August 25, 2017

The Minnesota Department of Agriculture (MDA) is pleased to announce that eight statewide projects have been awarded funding through the Good Food Access Program (GFAP). A total of $150,000 in grant funds has been awarded to projects to purchase equipment and make physical improvements, increasing access to affordable, nutritious, and culturally appropriate foods in underserved and low- and moderate income communities.

“These eight projects were selected during a competitive process because we believe they will have a strong impact in their communities,” said MDA Local Food and Nutrition Programs Coordinator Ashley Bress. “Expensive equipment and these kinds of physical improvements can be a significant barrier for grocery stores and small food retailers. The Good Food Access Program aims to eliminate some of that financial burden so retailers can sell more of the nutritious foods their communities are seeking.”

Awardees plan to use GFAP grant funding to purchase coolers and freezers, shelving, and mobile food trucks.

Badal Aden Ali of Minnesota Halal Meat & Grocery in Saint Cloud was awarded a GFAP Grant to purchase and install a dairy cooler, walk-in freezer, produce display case, and shelving. Ali says the grant funds will help address the needs of many of Saint Cloud’s refugees and immigrants by providing nutritious and culturally appropriate foods.

White Earth Nation, a Native American tribal community in White Earth, Minnesota, will use GFAP Grant funds to purchase a mobile food truck for the burgeoning White Earth Mobile Market, and vegetable display coolers to house produce at two convenience stores on the reservation. Up to 90 percent of White Earth is considered a federally recognized food dessert, meaning access to nutritious foods is limited.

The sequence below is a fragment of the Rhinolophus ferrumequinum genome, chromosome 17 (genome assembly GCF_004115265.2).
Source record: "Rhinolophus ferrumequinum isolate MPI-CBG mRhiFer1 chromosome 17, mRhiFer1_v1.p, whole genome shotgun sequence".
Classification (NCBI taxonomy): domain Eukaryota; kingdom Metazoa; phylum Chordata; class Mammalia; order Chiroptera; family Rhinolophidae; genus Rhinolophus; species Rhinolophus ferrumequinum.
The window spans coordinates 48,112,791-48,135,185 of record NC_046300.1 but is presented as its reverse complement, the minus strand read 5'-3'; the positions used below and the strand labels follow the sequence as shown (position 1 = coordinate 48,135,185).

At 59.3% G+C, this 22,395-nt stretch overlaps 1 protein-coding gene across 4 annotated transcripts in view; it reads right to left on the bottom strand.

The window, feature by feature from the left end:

“A lot of people on White Earth reservation don’t have access to healthy or locally produced food,” said Zachary Paige, Food Sovereignty Coordinator with White Earth Natural Resources Department. “White Earth is a rural community, and the funny thing is, people do grow food. We’re connecting those people with the people that want it.”

A survey of more than 200 White Earth residents revealed that community members wanted to see more healthy food options at local convenience stores and were interested in a mobile food unit. Paige hopes the GFAP Grant funds will address both needs. The display coolers will increase access to fresh produce; and the White Earth Mobile Market can be used to deliver healthy foods to elders, or as a traveling demonstration truck to teach community members how to cook with traditional foods grown in and around White Earth, like wild rice, Native corn, and edible beans.

According to a 2016 study published by the Federal Reserve Bank and Wilder Research, roughly 30 percent of Minnesotans have low retail access to healthy food. GFAP grants were created to help stimulate sales of affordable, nutritious, and culturally appropriate foods for Minnesotans who may face low access to those foods.

For more information, including a full list of recipients, visit


Media Contact
Alauna Yust, MDA Communications